Music royalty rates to remain at current level

Today's Best Tech Deals

Picked by Macworld's Editors

Top Deals On Great Products

Picked by Techconnect's Editors

Looks like the iTunes Store won’t be shuttering its virtual doors after all. The Associated Press reported Thursday that the federal Copyright Royalty Board froze the royalty fees for songwriters on sales of CDs and digital downloads at its current 9.1 cents-per-song rate for the next five years. The decision will come as a big relief to companies such as Apple that sell music.

The National Music Publishers’ Association—a trade group representing music publishers—had asked the Royalty Board to increase the rate to 15 cents per track. Such a hike, said Eddy Cue, Apple’s vice president of Internet Services, to Apple’s board last year, could have meant that the iTunes Store would lose money and have to close.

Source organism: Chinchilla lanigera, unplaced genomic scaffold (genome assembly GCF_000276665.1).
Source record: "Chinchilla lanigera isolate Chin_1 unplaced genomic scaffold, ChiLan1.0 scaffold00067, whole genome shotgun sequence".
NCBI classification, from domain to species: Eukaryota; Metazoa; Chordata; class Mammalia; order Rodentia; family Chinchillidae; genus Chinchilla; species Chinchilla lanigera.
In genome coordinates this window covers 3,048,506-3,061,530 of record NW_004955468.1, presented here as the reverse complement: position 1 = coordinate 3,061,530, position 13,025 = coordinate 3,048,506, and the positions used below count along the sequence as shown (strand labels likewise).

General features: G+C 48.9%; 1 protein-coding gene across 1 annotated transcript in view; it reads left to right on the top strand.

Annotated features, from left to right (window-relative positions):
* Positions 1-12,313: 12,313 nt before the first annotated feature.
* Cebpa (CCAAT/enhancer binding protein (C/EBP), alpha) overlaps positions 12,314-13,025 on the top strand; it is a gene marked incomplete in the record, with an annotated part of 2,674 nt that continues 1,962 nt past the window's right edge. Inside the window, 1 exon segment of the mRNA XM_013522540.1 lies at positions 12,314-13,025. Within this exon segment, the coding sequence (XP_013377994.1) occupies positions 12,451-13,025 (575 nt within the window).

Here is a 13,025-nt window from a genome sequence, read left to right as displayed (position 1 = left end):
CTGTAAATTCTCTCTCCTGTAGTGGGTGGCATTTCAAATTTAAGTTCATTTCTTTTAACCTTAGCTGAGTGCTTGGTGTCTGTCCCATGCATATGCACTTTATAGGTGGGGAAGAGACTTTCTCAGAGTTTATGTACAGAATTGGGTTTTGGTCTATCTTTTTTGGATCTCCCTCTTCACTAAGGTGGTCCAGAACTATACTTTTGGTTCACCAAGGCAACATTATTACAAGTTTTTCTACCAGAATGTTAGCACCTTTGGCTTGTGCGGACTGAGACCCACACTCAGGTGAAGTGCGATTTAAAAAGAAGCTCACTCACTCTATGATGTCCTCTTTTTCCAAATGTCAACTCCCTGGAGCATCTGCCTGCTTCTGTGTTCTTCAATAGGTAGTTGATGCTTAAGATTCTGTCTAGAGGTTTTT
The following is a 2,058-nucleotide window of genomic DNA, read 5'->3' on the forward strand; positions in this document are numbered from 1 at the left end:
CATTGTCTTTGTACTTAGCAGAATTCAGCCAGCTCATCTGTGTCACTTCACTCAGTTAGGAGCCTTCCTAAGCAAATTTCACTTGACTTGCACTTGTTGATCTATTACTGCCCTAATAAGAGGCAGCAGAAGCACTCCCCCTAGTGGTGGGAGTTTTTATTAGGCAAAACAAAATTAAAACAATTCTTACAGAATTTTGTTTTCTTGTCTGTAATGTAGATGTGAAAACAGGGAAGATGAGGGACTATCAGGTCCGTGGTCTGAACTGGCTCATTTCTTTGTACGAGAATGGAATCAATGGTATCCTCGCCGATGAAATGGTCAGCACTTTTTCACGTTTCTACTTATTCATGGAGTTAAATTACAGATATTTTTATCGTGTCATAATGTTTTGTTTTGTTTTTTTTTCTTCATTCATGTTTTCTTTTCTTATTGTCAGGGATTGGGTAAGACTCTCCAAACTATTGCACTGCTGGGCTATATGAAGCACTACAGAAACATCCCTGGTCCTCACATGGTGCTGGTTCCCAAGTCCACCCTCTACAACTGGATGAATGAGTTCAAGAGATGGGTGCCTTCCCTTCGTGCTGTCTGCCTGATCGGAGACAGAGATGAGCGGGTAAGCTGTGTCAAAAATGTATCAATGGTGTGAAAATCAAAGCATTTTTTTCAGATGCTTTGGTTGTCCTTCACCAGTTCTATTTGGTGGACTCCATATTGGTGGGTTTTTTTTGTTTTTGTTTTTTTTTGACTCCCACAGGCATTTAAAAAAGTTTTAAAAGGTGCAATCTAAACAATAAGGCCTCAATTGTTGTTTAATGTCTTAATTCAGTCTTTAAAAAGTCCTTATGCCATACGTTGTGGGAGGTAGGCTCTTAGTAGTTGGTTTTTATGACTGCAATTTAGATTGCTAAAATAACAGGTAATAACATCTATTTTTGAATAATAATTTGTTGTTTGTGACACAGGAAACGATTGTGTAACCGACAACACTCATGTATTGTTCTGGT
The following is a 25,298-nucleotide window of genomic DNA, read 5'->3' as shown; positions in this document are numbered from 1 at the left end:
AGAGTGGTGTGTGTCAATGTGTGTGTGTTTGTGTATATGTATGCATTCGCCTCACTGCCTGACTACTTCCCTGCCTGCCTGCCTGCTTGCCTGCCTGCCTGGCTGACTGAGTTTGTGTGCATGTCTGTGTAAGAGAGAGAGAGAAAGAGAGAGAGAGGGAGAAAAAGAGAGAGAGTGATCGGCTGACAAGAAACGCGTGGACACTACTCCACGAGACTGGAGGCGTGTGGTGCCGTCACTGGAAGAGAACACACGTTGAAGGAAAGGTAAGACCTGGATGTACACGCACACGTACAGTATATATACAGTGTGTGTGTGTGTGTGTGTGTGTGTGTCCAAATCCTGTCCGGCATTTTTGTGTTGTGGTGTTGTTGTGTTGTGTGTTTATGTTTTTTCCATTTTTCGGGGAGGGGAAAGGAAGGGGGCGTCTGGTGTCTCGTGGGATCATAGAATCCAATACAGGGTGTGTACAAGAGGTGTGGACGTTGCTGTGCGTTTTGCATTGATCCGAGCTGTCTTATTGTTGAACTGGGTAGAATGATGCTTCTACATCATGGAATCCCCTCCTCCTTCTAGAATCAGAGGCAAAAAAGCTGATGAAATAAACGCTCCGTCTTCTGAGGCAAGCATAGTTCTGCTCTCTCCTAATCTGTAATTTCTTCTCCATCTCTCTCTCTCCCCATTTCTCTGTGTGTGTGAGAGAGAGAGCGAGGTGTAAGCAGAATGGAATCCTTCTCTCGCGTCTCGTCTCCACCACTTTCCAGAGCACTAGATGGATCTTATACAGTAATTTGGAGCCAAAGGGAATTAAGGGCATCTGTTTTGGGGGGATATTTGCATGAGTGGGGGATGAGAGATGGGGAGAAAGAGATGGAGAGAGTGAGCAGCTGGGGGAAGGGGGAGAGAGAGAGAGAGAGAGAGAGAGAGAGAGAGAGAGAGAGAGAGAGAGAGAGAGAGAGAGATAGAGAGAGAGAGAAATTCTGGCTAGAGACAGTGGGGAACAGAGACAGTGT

After the announcement, an Apple spokesperson told the Associated Press, “We’re pleased with the CRB’s decision to keep royalty rates stable.” The Recording Industry Association of America (RIAA) was also happy with the ruling.

Note: When you purchase something after clicking links in our articles, we may earn a small commission. Read our affiliate link policy for more details.
Shop Tech Products at Amazon